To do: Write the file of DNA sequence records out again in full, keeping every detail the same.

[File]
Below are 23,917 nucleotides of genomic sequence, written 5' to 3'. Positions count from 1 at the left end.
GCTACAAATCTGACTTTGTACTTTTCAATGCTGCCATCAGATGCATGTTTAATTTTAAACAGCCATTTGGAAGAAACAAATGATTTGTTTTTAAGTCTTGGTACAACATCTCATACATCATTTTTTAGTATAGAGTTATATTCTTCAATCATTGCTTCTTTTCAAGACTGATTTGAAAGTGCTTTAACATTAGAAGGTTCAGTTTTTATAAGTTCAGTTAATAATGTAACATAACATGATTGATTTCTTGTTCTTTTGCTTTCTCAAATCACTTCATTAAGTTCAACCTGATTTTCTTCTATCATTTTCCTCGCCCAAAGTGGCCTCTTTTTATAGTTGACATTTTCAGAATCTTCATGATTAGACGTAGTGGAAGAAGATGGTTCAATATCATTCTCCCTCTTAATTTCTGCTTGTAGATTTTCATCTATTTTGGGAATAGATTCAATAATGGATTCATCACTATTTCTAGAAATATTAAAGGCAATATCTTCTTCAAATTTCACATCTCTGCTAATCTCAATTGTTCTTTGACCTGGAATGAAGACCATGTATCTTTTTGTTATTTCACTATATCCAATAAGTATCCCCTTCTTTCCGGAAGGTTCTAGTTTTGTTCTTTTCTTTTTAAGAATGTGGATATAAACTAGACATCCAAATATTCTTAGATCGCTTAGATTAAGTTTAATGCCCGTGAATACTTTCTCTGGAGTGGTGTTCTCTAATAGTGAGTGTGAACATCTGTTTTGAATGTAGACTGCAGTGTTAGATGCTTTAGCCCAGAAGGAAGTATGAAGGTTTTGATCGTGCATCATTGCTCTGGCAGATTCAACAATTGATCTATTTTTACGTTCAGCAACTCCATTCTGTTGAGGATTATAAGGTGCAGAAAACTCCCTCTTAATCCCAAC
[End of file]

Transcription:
Below are 23,917 nucleotides of genomic sequence, written 5' to 3'. Positions count from 1 at the left end.
GCTACAAATCTGACTTTGTACTTTTCAATGCTGCCATCAGATGCATGTTTAATTTTAAACAGCCATTTGGAAGAAACAAATGATTTGTTTTTAAGTCTTGGTACAACATCTCATACATCATTTTTTAGTATAGAGTTATATTCTTCAATCATTGCTTCTTTTCAAGACTGATTTGAAAGTGCTTTAACATTAGAAGGTTCAGTTTTTATAAGTTCAGTTAATAATGTAACATAACATGATTGATTTCTTGTTCTTTTGCTTTCTCAAATCACTTCATTAAGTTCAACCTGATTTTCTTCTATCATTTTCCTCGCCCAAAGTGGCCTCTTTTTATAGTTGACATTTTCAGAATCTTCATGATTAGACGTAGTGGAAGAAGATGGTTCAATATCATTCTCCCTCTTAATTTCTGCTTGTAGATTTTCATCTATTTTGGGAATAGATTCAATAATGGATTCATCACTATTTCTAGAAATATTAAAGGCAATATCTTCTTCAAATTTCACATCTCTGCTAATCTCAATTGTTCTTTGACCTGGAATGAAGACCATGTATCTTTTTGTTATTTCACTATATCCAATAAGTATCCCCTTCTTTCCGGAAGGTTCTAGTTTTGTTCTTTTCTTTTTAAGAATGTGGATATAAACTAGACATCCAAATATTCTTAGATCGCTTAGATTAAGTTTAATGCCCGTGAATACTTTCTCTGGAGTGGTGTTCTCTAATAGTGAGTGTGAACATCTGTTTTGAATGTAGACTGCAGTGTTAGATGCTTTAGCCCAGAAGGAAGTATGAAGGTTTTGATCGTGCATCATTGCTCTGGCAGATTCAACAATTGATCTATTTTTACGTTCAGCAACTCCATTCTGTTGAGGATTATAAGGTGCAGAAAACTCCCTCTTAATCCCAAC